[Date Prev][Date Next][Thread Prev][Thread Next][Date Index][Thread Index]

Re: [xmca] concept

I'll second that motion.

Vygotsky's succinct explication of the integral relation between word and directed (determined) activity is most relevant here.

"All the higher psychic functions are mediated processes, and signs are the basic means to master and detect them. The mediating sign is incorporated in their structure as an indispensible, indeed the central part of the total process. In concept formation, that sign is the word (in italics), which at first plays the role of means in forming a concept and later becomes its symbol."
----- Original Message ----- From: "Andy Blunden" <ablunden@mira.net>
To: "eXtended Mind, Culture, Activity" <xmca@weber.ucsd.edu>
Sent: Thursday, October 29, 2009 2:10 AM
Subject: Re: [xmca] concept


As everyone knows, I am a fan of Hegel. I frequently throw
in observations about Hegel's take on this or that question.
But Hegel's whole outlook is based on his concept of
"Spirit" which neither I nor probably anyone on this list
accepts as a valid concept. I spent many years - yes, years
- working over Hegel to work out how to appropriate his
philosophy thorugh an interpretation of "spirit". So I know
now, "what is alive and what is dead in the philosophy of
Hegel." My task was made easier by the fact that Marx had
already travelled the same road. And Vygotsky had followed Marx.

Now there are a number of other writers, for example,
American pragmatists like Peirce and Mead, whose ideas are
not Marxist but they are close enough to Vygotsky and Marx
that it is not very difficult to appropriate their ideas.
Someone like Bourdieu, coming from structuralism is also
easy to appropriate. Bourdieu's idea of "field" is almost
identical to Dorothy Holland's concept of "figured world"
which comes from Activity Theory.

All these things are important to me, so when I'm having a
conversation I am not speaking with forked tongue and if my
meaning is not clear I can explain it, and render it into
words the meanings of which I share with my respondent.

I cannot have a sensible conversation with someone who is
mixing ideas of Activity Theory with "soul" and someone like
Derrida who thinks that writing is prior to speech, and
people who refuse to recognize categorical distinctions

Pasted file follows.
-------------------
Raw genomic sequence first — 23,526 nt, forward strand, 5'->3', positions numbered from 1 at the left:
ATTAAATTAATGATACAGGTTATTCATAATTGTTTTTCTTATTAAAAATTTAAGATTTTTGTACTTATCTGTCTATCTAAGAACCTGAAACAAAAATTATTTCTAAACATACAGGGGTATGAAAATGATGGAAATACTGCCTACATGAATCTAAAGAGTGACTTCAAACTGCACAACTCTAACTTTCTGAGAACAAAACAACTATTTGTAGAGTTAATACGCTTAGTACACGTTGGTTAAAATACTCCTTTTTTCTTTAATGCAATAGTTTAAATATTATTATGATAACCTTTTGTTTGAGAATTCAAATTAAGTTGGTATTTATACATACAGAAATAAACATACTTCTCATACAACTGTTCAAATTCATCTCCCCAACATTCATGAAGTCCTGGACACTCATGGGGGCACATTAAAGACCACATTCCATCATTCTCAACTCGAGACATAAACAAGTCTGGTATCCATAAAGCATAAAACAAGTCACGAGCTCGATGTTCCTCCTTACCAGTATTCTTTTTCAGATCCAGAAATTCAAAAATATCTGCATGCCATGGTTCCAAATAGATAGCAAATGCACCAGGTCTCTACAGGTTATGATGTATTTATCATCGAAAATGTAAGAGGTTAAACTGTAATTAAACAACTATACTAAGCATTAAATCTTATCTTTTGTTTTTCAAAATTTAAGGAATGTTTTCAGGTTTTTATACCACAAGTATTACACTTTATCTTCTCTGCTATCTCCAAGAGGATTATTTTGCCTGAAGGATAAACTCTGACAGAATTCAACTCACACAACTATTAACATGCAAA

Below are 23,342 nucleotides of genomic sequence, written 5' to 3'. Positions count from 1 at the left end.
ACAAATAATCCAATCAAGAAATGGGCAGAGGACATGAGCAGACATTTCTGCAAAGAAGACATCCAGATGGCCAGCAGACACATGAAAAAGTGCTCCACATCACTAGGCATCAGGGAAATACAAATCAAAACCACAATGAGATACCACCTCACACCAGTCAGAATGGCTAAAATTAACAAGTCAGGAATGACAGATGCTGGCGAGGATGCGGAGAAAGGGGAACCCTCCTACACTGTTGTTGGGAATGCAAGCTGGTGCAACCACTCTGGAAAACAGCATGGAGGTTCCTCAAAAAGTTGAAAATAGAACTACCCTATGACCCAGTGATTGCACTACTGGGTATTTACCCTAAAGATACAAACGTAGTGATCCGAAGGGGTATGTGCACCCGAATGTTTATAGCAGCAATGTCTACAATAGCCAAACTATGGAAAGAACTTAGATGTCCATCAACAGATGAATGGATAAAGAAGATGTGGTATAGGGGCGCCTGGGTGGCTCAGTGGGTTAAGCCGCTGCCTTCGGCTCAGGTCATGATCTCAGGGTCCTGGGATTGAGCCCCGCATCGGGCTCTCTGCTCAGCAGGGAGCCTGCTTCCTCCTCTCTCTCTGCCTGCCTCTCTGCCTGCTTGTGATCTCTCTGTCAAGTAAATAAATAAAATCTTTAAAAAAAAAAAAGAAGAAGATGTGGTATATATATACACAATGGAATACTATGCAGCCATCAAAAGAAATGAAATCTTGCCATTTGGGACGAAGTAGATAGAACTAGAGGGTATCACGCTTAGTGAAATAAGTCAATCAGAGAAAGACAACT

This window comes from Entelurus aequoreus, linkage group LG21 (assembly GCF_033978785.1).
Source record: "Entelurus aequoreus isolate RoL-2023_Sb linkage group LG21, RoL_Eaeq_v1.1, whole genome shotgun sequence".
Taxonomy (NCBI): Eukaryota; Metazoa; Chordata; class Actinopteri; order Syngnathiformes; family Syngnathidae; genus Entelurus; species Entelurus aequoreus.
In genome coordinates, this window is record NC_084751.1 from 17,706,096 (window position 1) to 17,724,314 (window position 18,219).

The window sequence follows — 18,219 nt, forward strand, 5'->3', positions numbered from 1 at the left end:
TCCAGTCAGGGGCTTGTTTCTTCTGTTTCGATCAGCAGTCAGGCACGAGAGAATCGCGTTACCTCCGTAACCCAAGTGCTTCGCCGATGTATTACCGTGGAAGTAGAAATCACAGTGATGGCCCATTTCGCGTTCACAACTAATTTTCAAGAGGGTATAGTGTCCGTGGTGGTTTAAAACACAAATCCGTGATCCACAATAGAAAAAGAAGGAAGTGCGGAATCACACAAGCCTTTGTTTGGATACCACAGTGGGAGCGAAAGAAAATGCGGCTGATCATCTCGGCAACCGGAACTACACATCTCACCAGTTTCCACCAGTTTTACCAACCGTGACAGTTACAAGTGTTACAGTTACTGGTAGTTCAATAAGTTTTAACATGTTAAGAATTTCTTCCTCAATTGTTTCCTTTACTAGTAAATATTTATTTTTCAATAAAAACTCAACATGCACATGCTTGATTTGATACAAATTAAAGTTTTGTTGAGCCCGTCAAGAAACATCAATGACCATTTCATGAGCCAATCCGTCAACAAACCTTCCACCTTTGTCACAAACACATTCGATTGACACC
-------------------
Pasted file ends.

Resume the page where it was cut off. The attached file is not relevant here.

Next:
between consciousness and matter, and philosophies basedon
stream of consciousness. I can have a conversation, with
anyone, but if we are going to really communicate across
ideological divides, we need to use a common language and
shared concepts, even if these concepts are non-scientific,
everyday concepts. Communication without any shared
conceptual frame and shared community of practice is an
illusion I suspect.

So please, if you refute my explanation to Eric of what I
think "concept" means in the Vygotskyan frame, can you do so
with words and concepts which are meaningful to me?


Wolff-Michael Roth wrote:
In the Heidegger-Derrida lineage of thinking, language and world are
irremediably intertwined; but language is later arriving, language as
re-presentation. There are forms of "communication" that precede
representation, for example, in the warning calls of birds and so on. At
some point in anthropogenesis, there is retention (Husserl), and this
allows and requires language as re-presentation. Now it was Heidegger
who points out first that there is an ideology (the metaphysical one) of
presence, which does not distinguish between present and the presence of
the present, which it can be only through representation. We can think
of something only when it is there in retention, when we can re-present
it and therefore do as if the something is present when in fact it is
absent. Re-presentation really makes salient the absence of the present.
There is temporalization and spatialization associated with this
disjuncture that occurred somewhere in human evolution.
    "Concepts" are possible only because of this phenomenon, because of
representation, which allows us to have the same sound-word to denote
very different experiences, my beloved plum tree in front of my office
window is a tree as much as each of the three apple trees that I planted
in the front yard, as the quince tree, the two pear trees. All of these
are trees, and they can only be because the same sound-word is useable
across time and space and to different entities (which at least involves
some comparison), and all of this is possible only because of the
initial disjuncture between  present and the presence of the present.
And so it goes.

On 2009-10-28, at 9:10 AM, ERIC.RAMBERG@spps.org wrote:

Michael & Andy, Steve & lurkers:

This is an extremely interesting conversation pertaining to the kernel of
human development.

Getting back to the example of water freezing.  If a child is making